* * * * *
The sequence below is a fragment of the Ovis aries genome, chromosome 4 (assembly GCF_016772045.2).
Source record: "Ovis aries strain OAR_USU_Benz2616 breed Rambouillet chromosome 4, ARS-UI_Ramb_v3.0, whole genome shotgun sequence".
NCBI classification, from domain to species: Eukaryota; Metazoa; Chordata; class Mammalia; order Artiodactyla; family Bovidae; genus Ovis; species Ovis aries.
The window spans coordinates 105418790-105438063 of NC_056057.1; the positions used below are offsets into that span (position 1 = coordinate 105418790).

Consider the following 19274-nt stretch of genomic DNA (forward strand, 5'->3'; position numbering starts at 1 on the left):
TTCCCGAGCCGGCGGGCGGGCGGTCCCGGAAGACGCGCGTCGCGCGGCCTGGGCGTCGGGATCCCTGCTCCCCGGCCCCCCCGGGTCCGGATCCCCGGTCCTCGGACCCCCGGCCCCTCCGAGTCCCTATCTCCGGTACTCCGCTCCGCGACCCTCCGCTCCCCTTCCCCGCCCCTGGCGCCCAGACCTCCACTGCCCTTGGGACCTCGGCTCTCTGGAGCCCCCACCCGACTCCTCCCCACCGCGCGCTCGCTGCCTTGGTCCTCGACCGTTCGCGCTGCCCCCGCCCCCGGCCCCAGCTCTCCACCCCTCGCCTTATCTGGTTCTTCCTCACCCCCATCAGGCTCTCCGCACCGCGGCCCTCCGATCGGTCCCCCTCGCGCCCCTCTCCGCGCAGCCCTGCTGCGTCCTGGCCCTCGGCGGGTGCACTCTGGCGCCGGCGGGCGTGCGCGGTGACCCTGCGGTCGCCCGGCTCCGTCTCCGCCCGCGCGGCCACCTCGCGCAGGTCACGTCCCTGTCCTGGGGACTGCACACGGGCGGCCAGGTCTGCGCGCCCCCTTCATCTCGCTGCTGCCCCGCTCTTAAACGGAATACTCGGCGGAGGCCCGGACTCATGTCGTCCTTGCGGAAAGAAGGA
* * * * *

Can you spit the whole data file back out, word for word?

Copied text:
The sequence below is a fragment of the Ovis aries genome, chromosome 4 (assembly GCF_016772045.2).
Source record: "Ovis aries strain OAR_USU_Benz2616 breed Rambouillet chromosome 4, ARS-UI_Ramb_v3.0, whole genome shotgun sequence".
NCBI classification, from domain to species: Eukaryota; Metazoa; Chordata; class Mammalia; order Artiodactyla; family Bovidae; genus Ovis; species Ovis aries.
The window spans coordinates 105418790-105438063 of NC_056057.1; the positions used below are offsets into that span (position 1 = coordinate 105418790).

Consider the following 19274-nt stretch of genomic DNA (forward strand, 5'->3'; position numbering starts at 1 on the left):
TTCCCGAGCCGGCGGGCGGGCGGTCCCGGAAGACGCGCGTCGCGCGGCCTGGGCGTCGGGATCCCTGCTCCCCGGCCCCCCCGGGTCCGGATCCCCGGTCCTCGGACCCCCGGCCCCTCCGAGTCCCTATCTCCGGTACTCCGCTCCGCGACCCTCCGCTCCCCTTCCCCGCCCCTGGCGCCCAGACCTCCACTGCCCTTGGGACCTCGGCTCTCTGGAGCCCCCACCCGACTCCTCCCCACCGCGCGCTCGCTGCCTTGGTCCTCGACCGTTCGCGCTGCCCCCGCCCCCGGCCCCAGCTCTCCACCCCTCGCCTTATCTGGTTCTTCCTCACCCCCATCAGGCTCTCCGCACCGCGGCCCTCCGATCGGTCCCCCTCGCGCCCCTCTCCGCGCAGCCCTGCTGCGTCCTGGCCCTCGGCGGGTGCACTCTGGCGCCGGCGGGCGTGCGCGGTGACCCTGCGGTCGCCCGGCTCCGTCTCCGCCCGCGCGGCCACCTCGCGCAGGTCACGTCCCTGTCCTGGGGACTGCACACGGGCGGCCAGGTCTGCGCGCCCCCTTCATCTCGCTGCTGCCCCGCTCTTAAACGGAATACTCGGCGGAGGCCCGGACTCATGTCGTCCTTGCGGAAAGAAGGA